“I have been thinking and thinking,” Delia went on. “Maybe I wouldn’t have ever heard of Ethiopia if I hadn’t gone to France and met Gedeyon and had Teo, but I bet I would still have the notion to go to Africa. You and me both used to listen to that Marcus Garvey talking about Liberia being the new black African homeland. I don’t have reason to go to Liberia, but my son is half Ethiopian. I want him to feel at home there.”

“But that’s like running away,” Momma objected. “And Ethiopia isn’t my homeland.”

“No, your homeland is that Alice-in-Wonderland horse farm in Pennsylvania, where nobody fights wars and nobody gets lynched, and you go every Sunday to those starchy Friends meetings, where nobody ever sings or says anything, and you left when you were eighteen because it was so boring! You know that isn’t the real world!”

“What about the NAACP trying to change things lawfully for Negroes in the USA?”

Delia hesitated. And finally she said, “They are changing too darn slow. They help people in court; they don’t do a thing on the street. Being a mother is making me selfish. I don’t want my boy to have to wait. Ethiopia is a country of African people run by Africans, and it always has been. It’s not like Liberia, set up by the USA as a colony for freed slaves. Ethiopia is the only country in Africa never to be colonized!”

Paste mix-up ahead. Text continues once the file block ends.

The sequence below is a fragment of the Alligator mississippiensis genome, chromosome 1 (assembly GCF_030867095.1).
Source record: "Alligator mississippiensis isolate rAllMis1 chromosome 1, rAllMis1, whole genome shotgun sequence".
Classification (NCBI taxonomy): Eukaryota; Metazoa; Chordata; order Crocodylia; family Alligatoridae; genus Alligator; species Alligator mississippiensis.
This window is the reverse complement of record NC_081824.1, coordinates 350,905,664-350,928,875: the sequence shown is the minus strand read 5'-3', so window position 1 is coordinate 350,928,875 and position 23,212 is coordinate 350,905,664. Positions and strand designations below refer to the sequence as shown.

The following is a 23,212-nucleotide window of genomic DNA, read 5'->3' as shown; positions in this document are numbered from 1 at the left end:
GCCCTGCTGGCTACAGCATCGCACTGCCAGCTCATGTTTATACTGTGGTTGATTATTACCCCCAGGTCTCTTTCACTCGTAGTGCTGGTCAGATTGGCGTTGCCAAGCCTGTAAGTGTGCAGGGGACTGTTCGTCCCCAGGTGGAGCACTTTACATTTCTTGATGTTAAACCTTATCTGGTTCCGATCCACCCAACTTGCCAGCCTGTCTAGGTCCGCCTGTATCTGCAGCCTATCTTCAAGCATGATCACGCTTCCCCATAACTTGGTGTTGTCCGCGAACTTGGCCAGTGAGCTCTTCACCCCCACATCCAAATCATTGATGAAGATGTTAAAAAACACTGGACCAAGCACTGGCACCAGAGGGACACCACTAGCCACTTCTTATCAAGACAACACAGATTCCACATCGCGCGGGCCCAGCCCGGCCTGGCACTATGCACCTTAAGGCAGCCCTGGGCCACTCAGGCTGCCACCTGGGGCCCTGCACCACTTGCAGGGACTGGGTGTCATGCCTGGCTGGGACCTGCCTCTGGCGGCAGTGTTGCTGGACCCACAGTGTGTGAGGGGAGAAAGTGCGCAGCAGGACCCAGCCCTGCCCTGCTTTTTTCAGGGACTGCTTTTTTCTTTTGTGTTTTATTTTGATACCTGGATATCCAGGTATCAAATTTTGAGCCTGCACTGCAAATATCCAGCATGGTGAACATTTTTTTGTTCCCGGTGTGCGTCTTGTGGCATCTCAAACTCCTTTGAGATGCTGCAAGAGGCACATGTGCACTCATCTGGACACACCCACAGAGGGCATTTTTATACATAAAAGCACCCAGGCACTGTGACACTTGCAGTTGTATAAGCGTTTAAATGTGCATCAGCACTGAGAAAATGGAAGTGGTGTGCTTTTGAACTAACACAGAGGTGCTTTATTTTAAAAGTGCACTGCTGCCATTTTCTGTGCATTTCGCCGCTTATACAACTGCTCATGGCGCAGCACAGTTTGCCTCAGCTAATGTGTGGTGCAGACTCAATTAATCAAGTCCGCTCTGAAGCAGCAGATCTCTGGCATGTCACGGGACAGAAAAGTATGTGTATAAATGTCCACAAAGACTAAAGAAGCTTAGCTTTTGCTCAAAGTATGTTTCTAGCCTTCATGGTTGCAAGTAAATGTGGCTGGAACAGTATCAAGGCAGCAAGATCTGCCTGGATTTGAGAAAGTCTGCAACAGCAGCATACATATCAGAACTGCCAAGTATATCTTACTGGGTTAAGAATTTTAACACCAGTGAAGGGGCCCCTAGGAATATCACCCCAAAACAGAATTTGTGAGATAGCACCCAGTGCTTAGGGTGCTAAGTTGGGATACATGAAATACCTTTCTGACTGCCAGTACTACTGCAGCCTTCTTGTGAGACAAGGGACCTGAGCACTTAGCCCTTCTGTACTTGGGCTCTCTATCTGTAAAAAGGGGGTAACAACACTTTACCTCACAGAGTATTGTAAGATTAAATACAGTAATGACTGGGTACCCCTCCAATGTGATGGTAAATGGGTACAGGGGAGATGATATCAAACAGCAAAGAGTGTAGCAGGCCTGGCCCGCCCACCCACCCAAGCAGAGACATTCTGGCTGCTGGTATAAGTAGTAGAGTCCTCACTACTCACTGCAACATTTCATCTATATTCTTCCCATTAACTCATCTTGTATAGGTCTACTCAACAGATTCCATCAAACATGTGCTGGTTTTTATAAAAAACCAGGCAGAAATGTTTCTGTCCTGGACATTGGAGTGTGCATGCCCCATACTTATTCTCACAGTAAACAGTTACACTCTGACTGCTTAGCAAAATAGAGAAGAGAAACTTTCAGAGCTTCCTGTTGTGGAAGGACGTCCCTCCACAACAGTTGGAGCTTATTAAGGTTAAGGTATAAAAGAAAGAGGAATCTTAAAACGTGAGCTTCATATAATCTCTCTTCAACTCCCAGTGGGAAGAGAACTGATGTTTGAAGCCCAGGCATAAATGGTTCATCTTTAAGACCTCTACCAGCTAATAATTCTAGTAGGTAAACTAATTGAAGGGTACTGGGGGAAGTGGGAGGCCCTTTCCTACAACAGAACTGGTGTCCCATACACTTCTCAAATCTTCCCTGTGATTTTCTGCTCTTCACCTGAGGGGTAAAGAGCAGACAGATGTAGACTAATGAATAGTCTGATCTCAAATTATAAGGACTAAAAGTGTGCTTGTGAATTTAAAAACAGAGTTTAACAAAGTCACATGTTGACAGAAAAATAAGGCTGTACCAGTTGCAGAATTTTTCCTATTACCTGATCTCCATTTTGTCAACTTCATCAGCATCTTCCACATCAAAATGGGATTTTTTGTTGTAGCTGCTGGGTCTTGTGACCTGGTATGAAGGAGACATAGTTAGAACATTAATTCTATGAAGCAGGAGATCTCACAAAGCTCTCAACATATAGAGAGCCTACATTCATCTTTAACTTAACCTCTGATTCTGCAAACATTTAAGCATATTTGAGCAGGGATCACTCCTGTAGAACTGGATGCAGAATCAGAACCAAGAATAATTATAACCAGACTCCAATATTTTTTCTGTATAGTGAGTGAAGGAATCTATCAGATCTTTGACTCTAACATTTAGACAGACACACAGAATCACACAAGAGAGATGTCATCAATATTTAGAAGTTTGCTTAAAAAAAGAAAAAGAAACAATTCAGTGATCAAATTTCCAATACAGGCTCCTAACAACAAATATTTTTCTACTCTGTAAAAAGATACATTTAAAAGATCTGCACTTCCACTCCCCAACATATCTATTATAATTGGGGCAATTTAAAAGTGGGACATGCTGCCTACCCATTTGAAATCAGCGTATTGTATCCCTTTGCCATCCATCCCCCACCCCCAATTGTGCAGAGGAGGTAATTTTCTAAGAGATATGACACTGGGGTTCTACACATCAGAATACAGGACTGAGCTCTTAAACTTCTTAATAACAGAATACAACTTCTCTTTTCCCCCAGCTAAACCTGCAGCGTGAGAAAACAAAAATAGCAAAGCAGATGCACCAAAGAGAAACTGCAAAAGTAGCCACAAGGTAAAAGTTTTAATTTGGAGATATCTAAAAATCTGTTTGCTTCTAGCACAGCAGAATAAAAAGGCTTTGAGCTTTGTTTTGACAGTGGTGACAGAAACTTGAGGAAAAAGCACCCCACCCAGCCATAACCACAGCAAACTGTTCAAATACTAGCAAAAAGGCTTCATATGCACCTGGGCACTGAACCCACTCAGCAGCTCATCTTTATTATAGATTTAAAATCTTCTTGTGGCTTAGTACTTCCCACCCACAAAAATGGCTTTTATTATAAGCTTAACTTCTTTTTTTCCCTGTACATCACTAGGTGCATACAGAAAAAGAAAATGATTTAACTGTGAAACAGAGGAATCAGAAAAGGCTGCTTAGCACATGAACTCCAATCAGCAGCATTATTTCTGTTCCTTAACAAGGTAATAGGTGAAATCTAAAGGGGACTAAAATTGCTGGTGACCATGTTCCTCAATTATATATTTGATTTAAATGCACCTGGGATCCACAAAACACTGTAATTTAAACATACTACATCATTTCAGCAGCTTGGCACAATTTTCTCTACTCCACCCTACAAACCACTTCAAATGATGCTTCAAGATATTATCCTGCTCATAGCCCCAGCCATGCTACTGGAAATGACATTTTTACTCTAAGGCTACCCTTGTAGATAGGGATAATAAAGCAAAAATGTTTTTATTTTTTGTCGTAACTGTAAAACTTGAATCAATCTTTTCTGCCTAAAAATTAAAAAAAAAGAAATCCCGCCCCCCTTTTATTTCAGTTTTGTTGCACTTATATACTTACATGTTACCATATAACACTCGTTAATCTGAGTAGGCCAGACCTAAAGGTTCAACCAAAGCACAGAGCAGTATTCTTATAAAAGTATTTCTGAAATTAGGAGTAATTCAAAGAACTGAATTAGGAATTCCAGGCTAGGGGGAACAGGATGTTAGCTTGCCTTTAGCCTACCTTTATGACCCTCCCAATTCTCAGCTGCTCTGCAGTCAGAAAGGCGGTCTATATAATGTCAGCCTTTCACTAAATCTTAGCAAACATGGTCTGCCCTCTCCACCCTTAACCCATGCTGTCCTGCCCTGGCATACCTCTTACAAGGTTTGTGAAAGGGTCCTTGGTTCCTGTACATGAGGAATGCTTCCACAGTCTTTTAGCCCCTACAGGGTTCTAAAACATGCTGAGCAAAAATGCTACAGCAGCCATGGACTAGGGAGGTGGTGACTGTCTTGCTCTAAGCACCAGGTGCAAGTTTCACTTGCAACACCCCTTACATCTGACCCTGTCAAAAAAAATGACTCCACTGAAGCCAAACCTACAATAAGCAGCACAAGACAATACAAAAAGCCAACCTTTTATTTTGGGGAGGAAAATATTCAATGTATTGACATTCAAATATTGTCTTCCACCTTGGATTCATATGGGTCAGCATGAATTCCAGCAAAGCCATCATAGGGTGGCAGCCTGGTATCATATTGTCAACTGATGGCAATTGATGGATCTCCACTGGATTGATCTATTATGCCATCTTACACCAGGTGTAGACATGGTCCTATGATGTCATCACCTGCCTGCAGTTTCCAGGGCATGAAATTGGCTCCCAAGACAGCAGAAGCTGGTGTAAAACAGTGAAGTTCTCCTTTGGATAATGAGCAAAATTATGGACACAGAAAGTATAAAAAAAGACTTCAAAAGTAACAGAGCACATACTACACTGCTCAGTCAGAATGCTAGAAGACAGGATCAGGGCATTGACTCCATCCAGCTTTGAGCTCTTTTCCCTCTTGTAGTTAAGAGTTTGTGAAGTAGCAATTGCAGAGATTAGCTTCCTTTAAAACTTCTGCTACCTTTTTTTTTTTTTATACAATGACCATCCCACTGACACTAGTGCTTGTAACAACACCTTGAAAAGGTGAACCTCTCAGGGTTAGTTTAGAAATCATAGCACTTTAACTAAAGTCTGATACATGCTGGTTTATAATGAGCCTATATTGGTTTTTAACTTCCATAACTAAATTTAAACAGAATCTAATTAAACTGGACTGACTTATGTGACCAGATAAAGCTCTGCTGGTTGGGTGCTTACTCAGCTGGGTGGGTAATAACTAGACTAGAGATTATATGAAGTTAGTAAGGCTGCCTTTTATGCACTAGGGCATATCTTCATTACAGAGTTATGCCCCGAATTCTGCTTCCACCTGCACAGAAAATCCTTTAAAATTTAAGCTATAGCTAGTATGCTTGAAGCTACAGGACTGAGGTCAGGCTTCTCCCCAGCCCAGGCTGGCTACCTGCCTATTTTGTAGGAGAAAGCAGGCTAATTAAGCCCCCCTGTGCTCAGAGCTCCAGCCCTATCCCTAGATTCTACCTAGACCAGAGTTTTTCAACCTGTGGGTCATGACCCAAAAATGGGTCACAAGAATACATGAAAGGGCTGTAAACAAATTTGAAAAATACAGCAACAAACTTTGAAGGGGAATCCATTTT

Delia knew what she was talking about. She went on. “They have got their own culture and their own language—Rhoda, you still look at those wonderful books of photographs Gedeyon gave me in France. You were looking at them before we left Pennsylvania. You know you want to see it. Imagine if you could take pictures like that yourself!”

“You temptress,” Momma teased.

Teo and I loved those pictures, too. Even before we could read the books, we made up stories around the pictures. Churches a thousand years old carved in rock. Crazy-looking hornbills so top-heavy it looked like their beaks ought to make their heads fall over. Black-and-white monkeys with beautiful, long tails, and men playing strange stringed instruments, and women in embroidered robes weaving patterned baskets. Crowned priests carrying fringed umbrellas and horsehair fly swatters.

“And now Ethiopia is respected enough to be a member of the League of Nations,” Delia said. “They just sent a diplomat to the American president! It’s turning into a modern nation—let’s be the first to go!”

Momma sighed again, shaking her head. “It’s a dream, Delia! Ethiopia is poor. People there don’t have money to pay to watch a pair of girls wing-walking.”

Delia was ready for this.